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Τετάρτη, 30 Σεπτεμβρίου 2015


Spiritual "stars" of Heaven: from "Everyday Saints.." book documenting the Pskov Monastery in Russia during the Soviet persecutions. The incredible bravery and audacity of the abbots against the Communist apparatchiks gives us hope in all persecutions to come in our land also!! Read and learn with me:


Hieromonk Ioann (Lydishchev), novice Sergei Nikitin, Alexander Mukhin, and Andrei Philatov spoke withHieromonk Nilus (Grigoriev)
Having received the monastic tonsure in Sretensky Monastery, he is immortalized as one of the heroes of Archimandrite Tikhon’s popular book, Everyday Saints. During one of his visits to Moscow Fr. Nilus agreed to tell us a little about his life and service as a priest.
—Question: Fr. Nilus, tell us about your life before monasticism.

FATHER: D I was born in 1948 on the feast of the Nativity of the Mother of God, September 21. Only a year later was my grandmother able to have me baptized in the town of Staraya Russa, because I was a sickly infant.

My grandmother, whose name was Barbara, was a deeply religious woman. When my brother and I were little and would be falling asleep, she would kneel and pray before the icons. When we would wake up, grandma would still be on her knees. We would often ask, “grandma, did you go to sleep?” and she would reply that she had slept and was just getting up. Grandma had a very beautiful prayer corner, and she always burned three votive lamps before it in the name of the Holy Trinity.

Well, this light from the votive lamps illuminated my whole life. I especially fondly remember a little icon-statue of St. Nilus of Stolbensk—it was wooden and very old, so “handled” that the paint had worn away and the wood was completely exposed. Nevertheless, this little statue was remarkably beautiful in the light of the lamps...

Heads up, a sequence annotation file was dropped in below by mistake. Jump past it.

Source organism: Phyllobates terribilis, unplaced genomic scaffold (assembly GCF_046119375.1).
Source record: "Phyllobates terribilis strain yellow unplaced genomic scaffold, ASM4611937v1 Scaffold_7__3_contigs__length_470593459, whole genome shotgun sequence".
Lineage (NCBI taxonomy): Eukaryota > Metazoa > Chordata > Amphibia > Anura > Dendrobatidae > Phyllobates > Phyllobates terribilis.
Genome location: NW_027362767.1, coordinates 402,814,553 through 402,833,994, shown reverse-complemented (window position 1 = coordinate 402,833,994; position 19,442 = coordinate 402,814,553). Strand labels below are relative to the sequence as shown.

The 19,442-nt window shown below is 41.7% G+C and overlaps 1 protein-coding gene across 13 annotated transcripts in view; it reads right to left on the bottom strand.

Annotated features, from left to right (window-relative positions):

At age eighteen I began to think about the priesthood, but life was very different then, and so I first became a sailor in Cherson. I sailed the sea on yachts such as the famous “Comrade” as a bosun, after finishing nautical school. ...
In the 1950s there lived in Staraya Russa a priest, Fr. Vasily, who served in the Church of St. George. He was about ninety years old, and all the older people would come to him for confession. There was also Archimandrite Isidore, the future Metropolitan of Kuban and Krasnodar...

When I served in the army in Valdai, a nationalistic fight arose among the Ukrainians. I well knew about the nationalist movement in the Ukraine and so I began to talk with them and explain things. As a result their enmity ceased and they became close friends, but the military police turned me in for political activity that was not regulated by the komsomol bylaws. I was arrested in just a few days. This was in April of 1968. At the end of April I escaped with the intention of going west to Paris and there entering the theological institute. I was arrested again during my attempt to cross the border on May 8. I was in Moscow’s Lefortovo prison for a year, almost all of it in solitary confinement. I was twenty at the time. At the conclusion of one of my interrogations, two officers said to each other, “If we had not already lived so many years we would have followed in his footsteps. That kid is winning us over; it’s dangerous to interrogate him.” They gave me seven years of prison as a political prisoner.

Question: What were the subjects of the interrogations?